NASA –Artificial Intelligence is Changing How We Explore Mars & Beyond



A glimpse of how we’ll explore the cosmos in the future is here: A.I. software on NASA’s Curiosity Mars rover has helped it zap dozens of laser targets on the Red Planet this past year, becoming a frequent science tool when the ground team was out of contact with the spacecraft. This same software has proven useful enough that it’s already scheduled for NASA’s upcoming mission, Mars 2020. Adding intelligence to robotic probes could enable probes sent to targets as far away Proxima b in the Alpha Centauri star system. Many of the world’s leading astrophysicists believe that our first discovery of advanced alien civilizations will be in the form of machine AI, not biological.

“My guess is that if we do detect an alien intelligence, it will be nothing like us. It will be some sort of electronic entity, says astrophysicist Martin Rees. “

If we look at our history on Earth, it has taken about 4 billion years to get from the first protozoa to our current, technological civilisation. But if we look into the future, then it’s quite likely that within a few centuries, machines will have taken over – and they will then have billions of years ahead of them.

“In other words,” concludes Rees, “the period of time occupied by organic intelligence is just a thin sliver between early life and the long era of the machines. Because such civilisations would develop at different rates, it’s extremely unlikely that we will find intelligent life at the same stage of development as us. More likely, that life will still be either far simpler, or an already fully electronic intelligence.”

Back to the present and NASA’s use of AI to explore Mars: a new paper in Science: Robotics looks at how the software has performed since rolling out to Curiosity’s science team in May 2016. The AEGIS software, or Autonomous Exploration for Gathering Increased Science, has been used to direct the Curiosity rover’s ChemCam instrument 54 times since then. It’s used on almost every drive when the power resources are available for it, according to the paper’s authors.

The vast majority of those uses involved selecting targets to zap with ChemCam’s laser, which vaporizes small amounts of rock or soil and studies the gas that burns off. Spectrographic analysis of this gas can reveal the elements that make up each laser target.

AEGIS allows the rover to get more science done while Curiosity’s human controllers are out of contact. Each day, they program a list of commands for it to execute based on the previous day’s images and data. If those commands include a drive, the rover may reach new surroundings several hours before it is able to receive new instructions. AEGIS allows it to autonomously zap rocks that scientists may want to investigate later.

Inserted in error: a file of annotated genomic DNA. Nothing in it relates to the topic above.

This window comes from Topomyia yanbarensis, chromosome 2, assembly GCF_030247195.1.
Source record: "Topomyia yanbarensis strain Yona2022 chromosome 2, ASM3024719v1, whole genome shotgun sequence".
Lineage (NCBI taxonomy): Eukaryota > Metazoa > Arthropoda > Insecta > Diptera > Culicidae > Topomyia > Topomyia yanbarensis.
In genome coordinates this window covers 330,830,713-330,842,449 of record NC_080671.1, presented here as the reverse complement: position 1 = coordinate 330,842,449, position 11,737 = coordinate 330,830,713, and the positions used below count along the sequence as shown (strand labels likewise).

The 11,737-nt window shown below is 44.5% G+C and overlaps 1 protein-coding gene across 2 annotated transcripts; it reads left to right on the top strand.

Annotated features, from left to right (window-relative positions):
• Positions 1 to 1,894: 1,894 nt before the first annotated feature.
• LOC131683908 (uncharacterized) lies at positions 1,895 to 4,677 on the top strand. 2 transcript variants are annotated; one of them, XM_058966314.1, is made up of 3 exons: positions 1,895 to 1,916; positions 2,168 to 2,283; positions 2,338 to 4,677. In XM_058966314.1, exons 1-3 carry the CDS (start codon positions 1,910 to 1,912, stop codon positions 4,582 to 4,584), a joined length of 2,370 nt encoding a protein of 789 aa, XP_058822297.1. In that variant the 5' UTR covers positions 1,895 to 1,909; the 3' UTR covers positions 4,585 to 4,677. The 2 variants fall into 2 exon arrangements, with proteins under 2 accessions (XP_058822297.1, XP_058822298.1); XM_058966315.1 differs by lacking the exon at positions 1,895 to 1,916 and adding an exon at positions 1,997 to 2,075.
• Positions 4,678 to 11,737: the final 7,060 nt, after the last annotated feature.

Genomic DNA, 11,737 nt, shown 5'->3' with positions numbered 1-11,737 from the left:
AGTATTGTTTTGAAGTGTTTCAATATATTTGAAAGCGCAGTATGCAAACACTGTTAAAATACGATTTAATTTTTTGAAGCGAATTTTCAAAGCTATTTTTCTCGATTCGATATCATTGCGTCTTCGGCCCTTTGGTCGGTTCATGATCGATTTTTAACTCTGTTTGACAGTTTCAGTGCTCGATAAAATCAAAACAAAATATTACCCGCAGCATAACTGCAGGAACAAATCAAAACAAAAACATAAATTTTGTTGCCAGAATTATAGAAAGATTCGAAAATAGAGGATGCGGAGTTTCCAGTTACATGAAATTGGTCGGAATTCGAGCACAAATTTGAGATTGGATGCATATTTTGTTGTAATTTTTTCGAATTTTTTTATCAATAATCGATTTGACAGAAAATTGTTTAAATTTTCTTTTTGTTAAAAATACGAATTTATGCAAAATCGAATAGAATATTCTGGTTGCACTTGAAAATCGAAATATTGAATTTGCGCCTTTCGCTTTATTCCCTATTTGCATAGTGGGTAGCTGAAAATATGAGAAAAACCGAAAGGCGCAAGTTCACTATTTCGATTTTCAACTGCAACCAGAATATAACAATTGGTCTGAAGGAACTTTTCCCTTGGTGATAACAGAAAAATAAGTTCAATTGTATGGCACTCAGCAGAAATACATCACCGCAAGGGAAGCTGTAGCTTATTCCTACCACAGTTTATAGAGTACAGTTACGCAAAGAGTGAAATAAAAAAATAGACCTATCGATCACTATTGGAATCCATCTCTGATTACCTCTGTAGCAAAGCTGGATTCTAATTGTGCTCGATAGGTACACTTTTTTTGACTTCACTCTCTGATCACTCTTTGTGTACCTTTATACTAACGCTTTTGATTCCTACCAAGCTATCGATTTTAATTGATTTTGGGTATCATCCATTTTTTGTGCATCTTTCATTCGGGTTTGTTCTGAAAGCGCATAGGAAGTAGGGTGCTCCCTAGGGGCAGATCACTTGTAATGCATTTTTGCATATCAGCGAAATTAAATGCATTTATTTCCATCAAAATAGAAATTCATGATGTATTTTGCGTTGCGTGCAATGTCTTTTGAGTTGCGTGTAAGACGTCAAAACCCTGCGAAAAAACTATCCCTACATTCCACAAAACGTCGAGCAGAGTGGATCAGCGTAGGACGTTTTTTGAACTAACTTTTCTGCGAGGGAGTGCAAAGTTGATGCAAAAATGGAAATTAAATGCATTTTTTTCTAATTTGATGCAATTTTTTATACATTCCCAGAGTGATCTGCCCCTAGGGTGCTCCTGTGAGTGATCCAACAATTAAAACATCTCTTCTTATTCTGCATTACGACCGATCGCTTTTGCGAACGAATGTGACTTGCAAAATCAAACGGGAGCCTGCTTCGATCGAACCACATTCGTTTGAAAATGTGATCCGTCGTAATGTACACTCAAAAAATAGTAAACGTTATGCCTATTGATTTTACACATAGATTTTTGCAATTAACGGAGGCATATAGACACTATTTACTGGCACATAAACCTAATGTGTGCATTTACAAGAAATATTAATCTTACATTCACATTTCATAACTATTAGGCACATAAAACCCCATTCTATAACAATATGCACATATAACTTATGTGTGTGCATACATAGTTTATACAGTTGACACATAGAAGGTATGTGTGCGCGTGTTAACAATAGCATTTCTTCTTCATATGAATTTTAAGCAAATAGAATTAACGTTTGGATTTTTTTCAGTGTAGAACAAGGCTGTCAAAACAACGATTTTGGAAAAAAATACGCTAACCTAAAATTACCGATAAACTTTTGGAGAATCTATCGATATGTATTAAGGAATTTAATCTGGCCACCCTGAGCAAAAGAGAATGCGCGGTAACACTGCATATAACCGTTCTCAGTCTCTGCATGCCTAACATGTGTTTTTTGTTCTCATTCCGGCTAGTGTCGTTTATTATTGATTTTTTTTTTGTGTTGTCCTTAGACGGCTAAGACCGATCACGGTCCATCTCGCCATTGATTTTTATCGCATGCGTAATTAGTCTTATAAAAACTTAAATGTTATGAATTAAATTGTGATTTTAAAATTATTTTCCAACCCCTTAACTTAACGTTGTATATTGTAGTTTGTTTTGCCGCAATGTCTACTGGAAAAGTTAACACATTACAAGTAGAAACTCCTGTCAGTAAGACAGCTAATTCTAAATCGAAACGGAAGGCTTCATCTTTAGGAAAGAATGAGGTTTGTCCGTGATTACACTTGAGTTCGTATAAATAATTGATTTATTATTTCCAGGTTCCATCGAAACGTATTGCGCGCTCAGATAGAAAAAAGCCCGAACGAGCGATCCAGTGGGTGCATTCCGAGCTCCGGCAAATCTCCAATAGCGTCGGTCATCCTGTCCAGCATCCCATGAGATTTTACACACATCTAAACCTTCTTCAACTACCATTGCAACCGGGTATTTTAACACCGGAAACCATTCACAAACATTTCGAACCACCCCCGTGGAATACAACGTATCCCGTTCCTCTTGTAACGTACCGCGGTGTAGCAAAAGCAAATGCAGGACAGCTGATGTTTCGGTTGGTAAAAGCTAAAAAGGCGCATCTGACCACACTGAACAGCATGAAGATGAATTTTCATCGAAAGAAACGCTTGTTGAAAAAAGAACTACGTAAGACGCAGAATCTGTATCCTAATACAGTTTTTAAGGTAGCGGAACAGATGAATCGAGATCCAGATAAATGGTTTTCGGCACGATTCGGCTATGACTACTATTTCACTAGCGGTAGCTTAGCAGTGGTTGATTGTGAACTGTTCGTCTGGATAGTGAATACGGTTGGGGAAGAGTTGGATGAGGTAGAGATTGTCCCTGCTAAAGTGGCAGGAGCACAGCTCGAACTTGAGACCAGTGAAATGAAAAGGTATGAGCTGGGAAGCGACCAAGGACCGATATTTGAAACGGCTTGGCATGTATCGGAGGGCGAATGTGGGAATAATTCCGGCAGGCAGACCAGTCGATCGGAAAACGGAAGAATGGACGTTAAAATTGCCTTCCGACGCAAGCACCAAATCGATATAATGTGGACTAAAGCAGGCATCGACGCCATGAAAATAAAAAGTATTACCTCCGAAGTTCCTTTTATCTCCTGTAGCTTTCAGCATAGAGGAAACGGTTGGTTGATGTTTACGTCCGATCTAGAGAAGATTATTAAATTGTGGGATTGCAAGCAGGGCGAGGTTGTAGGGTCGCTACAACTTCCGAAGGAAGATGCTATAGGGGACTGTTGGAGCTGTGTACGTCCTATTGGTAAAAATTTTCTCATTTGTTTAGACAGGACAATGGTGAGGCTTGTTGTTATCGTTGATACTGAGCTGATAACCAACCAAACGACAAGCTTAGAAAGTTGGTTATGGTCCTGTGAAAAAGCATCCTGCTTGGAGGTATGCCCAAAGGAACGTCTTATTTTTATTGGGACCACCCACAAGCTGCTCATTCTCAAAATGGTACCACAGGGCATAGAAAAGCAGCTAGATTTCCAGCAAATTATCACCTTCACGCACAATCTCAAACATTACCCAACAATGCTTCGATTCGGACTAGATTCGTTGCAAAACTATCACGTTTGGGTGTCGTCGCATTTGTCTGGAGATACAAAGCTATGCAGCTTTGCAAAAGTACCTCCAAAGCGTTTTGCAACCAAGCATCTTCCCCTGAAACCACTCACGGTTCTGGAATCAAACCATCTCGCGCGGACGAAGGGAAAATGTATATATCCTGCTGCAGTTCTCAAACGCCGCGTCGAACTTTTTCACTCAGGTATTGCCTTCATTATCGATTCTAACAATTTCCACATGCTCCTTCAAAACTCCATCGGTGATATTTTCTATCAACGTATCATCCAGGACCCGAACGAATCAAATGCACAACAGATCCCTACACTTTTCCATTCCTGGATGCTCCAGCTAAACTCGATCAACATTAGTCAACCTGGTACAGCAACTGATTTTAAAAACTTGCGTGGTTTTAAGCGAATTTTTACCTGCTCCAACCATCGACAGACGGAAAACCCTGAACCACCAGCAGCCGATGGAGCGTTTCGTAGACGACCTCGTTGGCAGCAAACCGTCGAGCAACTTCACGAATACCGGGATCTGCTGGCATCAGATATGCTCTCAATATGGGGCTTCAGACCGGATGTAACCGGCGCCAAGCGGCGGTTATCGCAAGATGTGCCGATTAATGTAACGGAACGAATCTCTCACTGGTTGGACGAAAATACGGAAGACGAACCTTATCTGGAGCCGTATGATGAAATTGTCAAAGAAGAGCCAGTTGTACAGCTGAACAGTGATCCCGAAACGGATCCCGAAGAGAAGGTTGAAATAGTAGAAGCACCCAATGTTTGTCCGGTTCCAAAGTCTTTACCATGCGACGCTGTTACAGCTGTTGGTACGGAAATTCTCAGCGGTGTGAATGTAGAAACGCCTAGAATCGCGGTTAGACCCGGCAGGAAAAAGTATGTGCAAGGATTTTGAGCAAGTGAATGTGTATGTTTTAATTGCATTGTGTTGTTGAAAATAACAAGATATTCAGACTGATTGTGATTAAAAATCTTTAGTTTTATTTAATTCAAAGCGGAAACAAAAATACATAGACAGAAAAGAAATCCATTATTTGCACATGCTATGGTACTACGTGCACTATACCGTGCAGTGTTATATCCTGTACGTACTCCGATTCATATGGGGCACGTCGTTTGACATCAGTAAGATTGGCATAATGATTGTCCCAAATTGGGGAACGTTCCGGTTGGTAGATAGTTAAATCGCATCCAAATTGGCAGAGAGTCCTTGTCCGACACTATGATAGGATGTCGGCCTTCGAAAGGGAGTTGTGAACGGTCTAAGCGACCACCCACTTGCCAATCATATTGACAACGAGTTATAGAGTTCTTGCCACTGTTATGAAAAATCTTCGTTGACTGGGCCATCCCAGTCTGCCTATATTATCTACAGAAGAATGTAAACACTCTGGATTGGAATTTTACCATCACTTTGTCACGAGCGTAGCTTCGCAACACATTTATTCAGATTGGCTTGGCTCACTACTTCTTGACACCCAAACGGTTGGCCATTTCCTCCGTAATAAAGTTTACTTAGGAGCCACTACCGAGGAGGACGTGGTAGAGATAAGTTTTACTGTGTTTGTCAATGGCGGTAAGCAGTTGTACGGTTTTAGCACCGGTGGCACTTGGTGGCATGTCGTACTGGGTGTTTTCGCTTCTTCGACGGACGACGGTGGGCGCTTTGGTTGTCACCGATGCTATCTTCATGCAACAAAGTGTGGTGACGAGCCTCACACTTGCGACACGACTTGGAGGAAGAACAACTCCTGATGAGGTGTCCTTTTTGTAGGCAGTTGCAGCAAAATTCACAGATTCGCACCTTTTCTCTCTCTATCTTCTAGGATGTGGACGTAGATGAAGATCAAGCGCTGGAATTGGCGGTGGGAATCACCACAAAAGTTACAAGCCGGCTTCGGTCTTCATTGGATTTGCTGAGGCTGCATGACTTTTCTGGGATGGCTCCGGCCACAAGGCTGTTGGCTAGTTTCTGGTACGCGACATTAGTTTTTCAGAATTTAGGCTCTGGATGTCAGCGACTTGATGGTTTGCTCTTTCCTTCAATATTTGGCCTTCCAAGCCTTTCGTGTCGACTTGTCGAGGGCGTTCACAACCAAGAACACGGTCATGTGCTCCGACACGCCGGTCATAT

“Time is precious on Mars,” said lead author Raymond Francis of NASA’s Jet Propulsion Laboratory in Pasadena, California. Francis is the lead system engineer for AEGIS’ deployment on the Curiosity rover. “AEGIS allows us to make use of time that otherwise wasn’t available because we were waiting for someone on Earth to make a decision.”

AEGIS has helped the science team discover a number of interesting minerals. On separate occasions, higher quantities of chlorine and silica were discovered in nearby rocks — information that helped direct science planning the following day.

“The goal is to provide more information for the science team,” said Tara Estlin of JPL, co-author and team lead for AEGIS. “AEGIS has increased the total data coming from ChemCam by operating during times when the rover would otherwise just be waiting for a command.”

Before AEGIS was implemented, this downtime was so valuable that the rover was instructed to carry out “blind” targeting of ChemCam. As it was carrying out commands, it would also fire the laser, just to see if it would gather interesting data. But the targeting was limited to a pre-programmed angle, since there was no onboard ability to search for a target.

“Half the time it would just hit soil — which was also useful, but rock measurements are much more interesting to our scientists,” Francis said.

With the intelligent targeting AEGIS affords, Curiosity can be given parameters for very specific kinds of rocks, defined by color, shape and size. The software uses computer vision to search out edges in the landscape; if it detects enough edges, there’s a good chance it has found a distinct object, Francis said.

Then the software can rank, filter and prioritize those objects based on the characteristics the science team is looking for.

AEGIS can also be used for fine-scale pointing — what Francis calls “pointing insurance.” When Curiosity’s operators aren’t quite confident they’ll hit a very narrow vein in a rock on the first try, they sometimes use this ability to fine-tune the pointing, though it only came up twice in the past year.

The upcoming Mars 2020 rover will also include AEGIS, which will be included in the next-generation version of ChemCam, called SuperCam. That instrument will also be able to use AEGIS for a remote RAMAN spectrometer that can study the crystal structures of rocks, as well as a visible and infrared spectrometer.

The U.S. Department of Energy’s Los Alamos National Laboratory in New Mexico leads the U.S. and French team that jointly developed and operates ChemCam. IRAP is a co-developer and shares operation of the instrument with France’s national space agency (CNES), NASA and Los Alamos. JPL, a division of Caltech in Pasadena, California, manages the Curiosity mission for NASA.

The Daily Galaxy via NASA

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